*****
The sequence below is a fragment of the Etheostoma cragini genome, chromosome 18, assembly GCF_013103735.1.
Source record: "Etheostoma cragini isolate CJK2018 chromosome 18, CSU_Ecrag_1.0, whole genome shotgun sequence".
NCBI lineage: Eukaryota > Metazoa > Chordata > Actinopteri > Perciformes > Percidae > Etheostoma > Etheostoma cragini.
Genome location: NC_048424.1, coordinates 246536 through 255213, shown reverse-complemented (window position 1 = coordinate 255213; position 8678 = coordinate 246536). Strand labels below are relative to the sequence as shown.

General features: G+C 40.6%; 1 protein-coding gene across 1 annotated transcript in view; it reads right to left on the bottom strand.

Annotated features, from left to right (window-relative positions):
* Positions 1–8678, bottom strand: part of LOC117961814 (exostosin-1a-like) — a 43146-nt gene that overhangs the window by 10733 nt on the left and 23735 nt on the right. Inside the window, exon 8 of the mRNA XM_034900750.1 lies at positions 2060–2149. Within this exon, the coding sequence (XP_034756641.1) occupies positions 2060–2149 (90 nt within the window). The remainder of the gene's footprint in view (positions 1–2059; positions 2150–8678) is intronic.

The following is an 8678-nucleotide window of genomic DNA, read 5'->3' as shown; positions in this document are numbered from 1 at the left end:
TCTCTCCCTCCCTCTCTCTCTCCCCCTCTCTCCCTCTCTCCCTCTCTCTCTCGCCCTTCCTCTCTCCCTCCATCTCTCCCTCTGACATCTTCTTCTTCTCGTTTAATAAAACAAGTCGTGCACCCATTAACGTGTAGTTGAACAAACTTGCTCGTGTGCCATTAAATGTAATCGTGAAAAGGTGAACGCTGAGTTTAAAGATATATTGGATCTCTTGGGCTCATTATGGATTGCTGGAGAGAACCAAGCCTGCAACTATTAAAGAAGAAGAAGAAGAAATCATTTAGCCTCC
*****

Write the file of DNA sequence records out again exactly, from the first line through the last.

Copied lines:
The sequence below is a fragment of the Etheostoma cragini genome, chromosome 18, assembly GCF_013103735.1.
Source record: "Etheostoma cragini isolate CJK2018 chromosome 18, CSU_Ecrag_1.0, whole genome shotgun sequence".
NCBI lineage: Eukaryota > Metazoa > Chordata > Actinopteri > Perciformes > Percidae > Etheostoma > Etheostoma cragini.
Genome location: NC_048424.1, coordinates 246536 through 255213, shown reverse-complemented (window position 1 = coordinate 255213; position 8678 = coordinate 246536). Strand labels below are relative to the sequence as shown.

General features: G+C 40.6%; 1 protein-coding gene across 1 annotated transcript in view; it reads right to left on the bottom strand.

Annotated features, from left to right (window-relative positions):
* Positions 1–8678, bottom strand: part of LOC117961814 (exostosin-1a-like) — a 43146-nt gene that overhangs the window by 10733 nt on the left and 23735 nt on the right. Inside the window, exon 8 of the mRNA XM_034900750.1 lies at positions 2060–2149. Within this exon, the coding sequence (XP_034756641.1) occupies positions 2060–2149 (90 nt within the window). The remainder of the gene's footprint in view (positions 1–2059; positions 2150–8678) is intronic.

The following is an 8678-nucleotide window of genomic DNA, read 5'->3' as shown; positions in this document are numbered from 1 at the left end:
TCTCTCCCTCCCTCTCTCTCTCCCCCTCTCTCCCTCTCTCCCTCTCTCTCTCGCCCTTCCTCTCTCCCTCCATCTCTCCCTCTGACATCTTCTTCTTCTCGTTTAATAAAACAAGTCGTGCACCCATTAACGTGTAGTTGAACAAACTTGCTCGTGTGCCATTAAATGTAATCGTGAAAAGGTGAACGCTGAGTTTAAAGATATATTGGATCTCTTGGGCTCATTATGGATTGCTGGAGAGAACCAAGCCTGCAACTATTAAAGAAGAAGAAGAAGAAATCATTTAGCCTCC